An important aspect that can't be grasped without using the engine for a few days. The Interface is evolving nicely and making games is just fun.
Pro Friendly towards Version Control Systems
The engine is build not only to support version control but to really use it. Scene files for example which usually get compiled into some sort of unreadable data stay in a text format - that way you can actually see your changes in a version control system like Git.
Pro Really good community
The community is great and really cares about the engine. It is easy to get help and to be part of Godot's future.
Pro Creating editor tools is a breeze
Godot Engine is itself a Godot game. By adding the "tool" keyword to the top of a script, you can design extensions for the editor itself INSIDE the editor. Integrating these editor scripts into a bundled plugin for sharing is extremely easy to do.
Pro Built-in documentation linked to the internal ScriptEditor
The editor has a fully searchable index of class API documentation for everything the engine offers (NOT just a web interface). You can easily open the documentation for any class by Ctrl-clicking the class's name in the in-engine text editor for scripts.
Pro Simple and readable codebase
The engine's source code is easy to read and understand with a self-documenting approach to code design. You don't have to wait months or years for other people to fix an engine bug that is important to your game. Often times, you can spend an hour or two of your own time to fix whatever problems you encounter yourself.
Pro Easily expanded scripting system
With 3.0's addition of NativeScript and PluginScript via GDNative, developers can easily define bindings for new scripting languages. In addition to the primarily supported C++, GDScript, VisualScript, and C# languages, the community has contributed D, Nim, and Python as well with more on the way.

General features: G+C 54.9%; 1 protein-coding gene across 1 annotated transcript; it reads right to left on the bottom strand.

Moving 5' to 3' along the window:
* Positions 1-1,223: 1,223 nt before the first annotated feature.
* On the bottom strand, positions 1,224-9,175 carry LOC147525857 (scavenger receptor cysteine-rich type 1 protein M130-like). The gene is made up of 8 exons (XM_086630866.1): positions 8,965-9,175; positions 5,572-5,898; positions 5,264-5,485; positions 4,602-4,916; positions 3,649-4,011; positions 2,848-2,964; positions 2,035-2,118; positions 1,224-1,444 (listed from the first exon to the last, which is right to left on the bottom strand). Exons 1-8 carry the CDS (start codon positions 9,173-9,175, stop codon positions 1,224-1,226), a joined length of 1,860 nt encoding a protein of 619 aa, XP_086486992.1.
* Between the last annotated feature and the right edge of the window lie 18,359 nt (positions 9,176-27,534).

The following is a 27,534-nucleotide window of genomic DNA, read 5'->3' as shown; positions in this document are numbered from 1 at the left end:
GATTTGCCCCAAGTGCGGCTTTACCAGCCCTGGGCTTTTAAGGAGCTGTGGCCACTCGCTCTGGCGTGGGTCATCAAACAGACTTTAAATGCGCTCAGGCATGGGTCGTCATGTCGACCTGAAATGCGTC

Pro Scene Based editing
Godot gives you the ability to create scenes to make your life easier, with reusable objects and things you want to incorporate in your games. This makes the game making processvery streamlined and organized.
Pro Can Be Installed On Steam
You can easily install Godot via the Steam store.
Con Development has stopped
Seems like development for Flixel has stopped. The last commit on all of the branches of it's Github repository are from 2011.
Con Poor performance on mobile
Con C++ Engine API not very friendly
The base C++ code from Godot is not documented, it's hard to set it up, to compile and hard to extend, it could use better programming standards.
Con Very bad documentation
The documentation is poorly written, and has very few examples of real application and even fewer design guidelines about how to program a game in the engine. Though it has gotten better starting from version 3.0.
Con No built-in way to import atlases
Godot does not have an easy and automatic way to import atlases created by other tools. However, there are plugins that can be used to import atlases from other engines.
Con 2DPhysics is weak compared to Box2d
Box2d has much more features.
Con Strange terminology at its base
Scenes can be made up of other scenes. That makes some sense. But even the smallest object (or prefab or asset) in a scene -- such as that spoon on the table or the marble on the floor -- is still called a scene... except when it's called a node. This is a bit odd for those coming from other engines. With all the great decisions behind the basic design of this engine, the choice of this term from all the potential other terms out there seems really out of place and only serves as a constant reminder that not everything about Godot is great.
Con NoAdmob or other AdNetwork support
Godot has no native support for implementing advertisements into your game.
Con No console targets
Given that you can target both desktops and consoles with the same code base in other engines, the lack of support for consoles in Godot is pretty hard to get past if targeting desktops for a game. But asking for an open-source engine to target consoles is probably too much to ask. But it would be interesting to see some legacy consoles targeted even if current ones cannot be.
Con Difficult to optimize
Godot has an OOP architecture. Everything is an object internally and data is spread among many classes, thus it's difficult to optimize (i.e. not cache friendly, difficuly to vectorize or paralellize, etc).
Read about "Data Oriented Design" for more info about the problems and solutions.
Con OSX app is a mess
Instead of one contained folder/file with an icon per normal it is a mess of files which is not at all suitable or distributable without further work after every compilation.
Con Hard for a Unity user
Coming from a Unity background, Godot engine is hard.